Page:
Unwavering

Scarborough

Howard is a third year PPE/Law Student with a passion for international affairs, politics and economics. He writes about all of these things in such profuse amounts normally, that he felt it best to channel into something constructive, like a Woroni column.

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What was most interesting about Trump’s acceptance speech wasn’t how much he deviated from the old course, but how little.

In some ways, the Donald Trump speaking at the close of the RNC convention was unrecognisable from the gaffe-prone amateur who entered the Republican primaries more than a year ago. The 70 minute-long speech was both well-written and well-delivered, and also kept faithfully to the script and utilised a teleprompter, two things that Mr Trump is hardly known for.

Despite the refinement in style, however, the substance and focus of the speech was quintessentially Trump, a summary of his campaign to date. It was a speech that reaffirmed Trump’s four essential pillars: anti-globalist protectionism, mass tax cuts, anti-Illegal immigration with a general “tough on crime” position, and aggressive policies for confronting domestic and external terrorism.

All the normal Trumpisms were on display; from the slightly disconcerting praise for authoritarian governments (this time Egypt), to improbable claims of expertise. “Nobody knows the system better than me, which is why I alone can fix it” – a claim that sits somewhat awkwardly with Trump’s apparent unawareness of how many articles the US constitution contains.

It was a speech heavy on diagnosis but light on treatment, one which (perhaps better than any before) embodied the national fear and insecurities that have driven the Trump campaign. It painted a bleak and violent image of an America in decline, with only Trump capable of saving it. It was a speech that offered promises and assurances of future success, with only the vaguest of ideas about how to get there.

This was not the speech of a nominee attempting to unite a fractured party. Traditional Republican bugbears were only briefly mentioned, if at all; Obamacare got all two sentences at close to the hour mark, the Second Amendment half a paragraph a few minutes later, and of the 4,500 or so words that made up Trump’s speech, ‘Constitution’ only appeared once.

Trump’s thanks to the Evangelical community, and an accompanying promise to appeal the Johnson Amendment (which forbids tax-exempt religious organisations from endorsing or opposing political candidates) stood out, because it was the only such gesture Trump made to the factions within the party that had once been opposed to him.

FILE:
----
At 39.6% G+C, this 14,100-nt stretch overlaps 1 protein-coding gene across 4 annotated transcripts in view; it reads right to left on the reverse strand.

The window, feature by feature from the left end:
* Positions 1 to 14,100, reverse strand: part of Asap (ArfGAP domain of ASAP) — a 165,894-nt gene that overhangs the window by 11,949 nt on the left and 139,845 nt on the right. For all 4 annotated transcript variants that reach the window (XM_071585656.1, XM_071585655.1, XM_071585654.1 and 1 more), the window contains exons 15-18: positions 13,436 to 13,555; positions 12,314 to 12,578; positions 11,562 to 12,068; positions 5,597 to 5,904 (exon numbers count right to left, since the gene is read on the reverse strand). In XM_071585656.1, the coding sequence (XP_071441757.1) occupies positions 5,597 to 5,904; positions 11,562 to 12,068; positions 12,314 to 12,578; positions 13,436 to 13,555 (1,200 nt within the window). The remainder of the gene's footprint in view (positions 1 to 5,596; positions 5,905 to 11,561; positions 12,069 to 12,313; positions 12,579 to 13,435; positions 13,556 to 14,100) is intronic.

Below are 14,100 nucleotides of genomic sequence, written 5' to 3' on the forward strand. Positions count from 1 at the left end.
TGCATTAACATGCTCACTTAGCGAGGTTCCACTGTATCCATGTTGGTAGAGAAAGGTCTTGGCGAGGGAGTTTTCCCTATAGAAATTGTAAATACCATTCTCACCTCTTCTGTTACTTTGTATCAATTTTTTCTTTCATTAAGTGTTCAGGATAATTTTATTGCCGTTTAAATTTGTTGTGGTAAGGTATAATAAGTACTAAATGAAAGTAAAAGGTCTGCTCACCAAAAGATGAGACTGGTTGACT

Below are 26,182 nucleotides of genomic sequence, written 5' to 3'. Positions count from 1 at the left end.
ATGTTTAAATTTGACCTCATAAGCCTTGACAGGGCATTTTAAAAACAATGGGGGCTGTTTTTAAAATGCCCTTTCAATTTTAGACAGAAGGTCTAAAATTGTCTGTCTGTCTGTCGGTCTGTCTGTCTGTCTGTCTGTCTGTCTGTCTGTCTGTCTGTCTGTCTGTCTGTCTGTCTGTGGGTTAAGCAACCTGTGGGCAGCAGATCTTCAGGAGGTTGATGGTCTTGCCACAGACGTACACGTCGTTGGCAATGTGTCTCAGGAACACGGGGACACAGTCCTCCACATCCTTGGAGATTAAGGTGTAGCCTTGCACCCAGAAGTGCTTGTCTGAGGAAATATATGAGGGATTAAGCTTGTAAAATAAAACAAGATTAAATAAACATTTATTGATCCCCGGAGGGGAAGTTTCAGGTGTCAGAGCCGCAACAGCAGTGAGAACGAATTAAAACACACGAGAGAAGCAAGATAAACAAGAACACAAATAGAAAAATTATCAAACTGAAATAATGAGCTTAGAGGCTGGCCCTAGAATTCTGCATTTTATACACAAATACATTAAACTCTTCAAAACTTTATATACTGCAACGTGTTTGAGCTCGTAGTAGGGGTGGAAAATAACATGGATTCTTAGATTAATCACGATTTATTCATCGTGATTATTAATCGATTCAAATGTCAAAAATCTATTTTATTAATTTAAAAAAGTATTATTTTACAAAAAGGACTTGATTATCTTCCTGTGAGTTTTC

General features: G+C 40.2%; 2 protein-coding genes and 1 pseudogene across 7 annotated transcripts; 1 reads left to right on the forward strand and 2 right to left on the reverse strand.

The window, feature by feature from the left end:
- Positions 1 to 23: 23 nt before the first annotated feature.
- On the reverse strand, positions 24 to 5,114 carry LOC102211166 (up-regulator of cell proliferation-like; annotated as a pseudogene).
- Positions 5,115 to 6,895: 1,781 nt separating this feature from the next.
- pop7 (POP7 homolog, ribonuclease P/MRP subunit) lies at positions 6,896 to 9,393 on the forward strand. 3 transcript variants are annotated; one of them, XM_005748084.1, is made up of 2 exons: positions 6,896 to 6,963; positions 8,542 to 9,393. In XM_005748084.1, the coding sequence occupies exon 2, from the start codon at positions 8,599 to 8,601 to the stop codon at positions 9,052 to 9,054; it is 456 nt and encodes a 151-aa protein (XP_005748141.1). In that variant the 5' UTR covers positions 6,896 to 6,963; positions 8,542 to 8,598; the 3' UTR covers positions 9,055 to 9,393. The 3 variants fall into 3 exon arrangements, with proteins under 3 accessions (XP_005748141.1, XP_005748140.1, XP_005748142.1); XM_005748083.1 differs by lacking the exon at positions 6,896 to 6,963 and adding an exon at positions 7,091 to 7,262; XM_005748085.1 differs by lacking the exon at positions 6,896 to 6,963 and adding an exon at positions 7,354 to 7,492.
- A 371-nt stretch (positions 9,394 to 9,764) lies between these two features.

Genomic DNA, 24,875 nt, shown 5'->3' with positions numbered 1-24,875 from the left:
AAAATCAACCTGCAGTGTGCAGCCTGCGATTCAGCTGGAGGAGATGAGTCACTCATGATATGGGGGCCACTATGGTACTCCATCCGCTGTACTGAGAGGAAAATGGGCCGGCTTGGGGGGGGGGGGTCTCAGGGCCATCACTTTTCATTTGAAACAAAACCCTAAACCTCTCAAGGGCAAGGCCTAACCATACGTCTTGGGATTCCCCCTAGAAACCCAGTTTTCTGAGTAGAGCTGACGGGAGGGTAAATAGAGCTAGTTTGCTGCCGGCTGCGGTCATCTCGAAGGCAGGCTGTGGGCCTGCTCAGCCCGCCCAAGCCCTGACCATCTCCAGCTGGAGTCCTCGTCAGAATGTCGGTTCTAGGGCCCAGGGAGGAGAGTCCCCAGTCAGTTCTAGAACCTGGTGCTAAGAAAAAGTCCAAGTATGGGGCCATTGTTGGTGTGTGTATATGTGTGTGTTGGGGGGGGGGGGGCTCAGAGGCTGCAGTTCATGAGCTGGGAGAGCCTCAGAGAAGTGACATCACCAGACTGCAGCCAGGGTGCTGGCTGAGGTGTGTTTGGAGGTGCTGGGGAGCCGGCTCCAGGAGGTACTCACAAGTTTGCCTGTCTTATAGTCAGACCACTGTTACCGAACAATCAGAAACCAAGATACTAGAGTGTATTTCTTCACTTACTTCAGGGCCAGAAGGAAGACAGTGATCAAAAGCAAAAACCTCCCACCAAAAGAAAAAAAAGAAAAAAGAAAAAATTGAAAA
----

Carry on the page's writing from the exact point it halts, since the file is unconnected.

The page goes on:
By and large, this was a Trump who was unapologetically trumpeting the same message that had won him the nomination.

And this is arguably more interesting, because while the convention is in some ways the pinnacle and sum of the primary process, it’s also its conclusion, and the beginning of the general election season proper.

Conventional wisdom dictates that Trump will, like every previous Presidential nominee, begin to tack towards the centre as the electorate changes from partisan enthusiasts to the general population – a process that should have begun as soon as he secured the presumptive nomination some months ago. The fact that beneath the polish, Trump has done no such thing, suggests one of two things:

First of all, that Trump is both unwilling to compromise (likely) and has a resolute, authentic belief in his current positions. Given the weathervane of Trump’s political allegiance and stances historically, this seems, mildly-put, unlikely.

The second possibility is that Trump believes that his current position and current rhetoric will be able to win the election with no, or at least little, moderation.

This is disconcertingly possible. 2016 has already reshaped Western politics by drawing battle lines between the winners and losers of globalisation in developed countries. Trump has entirely, explicitly and skilfully portrayed himself as a voice and champion for the “forgotten” working and middle class, who have fared worst over the past two-and-a-half decades economically – a particularly impressive feat for a plutocratic New York billionaire whose name is a byword for opulence.

In Britain, a very similar sentiment and demographic carried Brexit, a prospect that had been viewed as similarly improbable to a Trump presidency half a year before the fact.

If Clinton is to be President, then she will need to present an alternative to Trump’s narrative, and win not just the minds but the hearts of White Middle America. So far, she has not.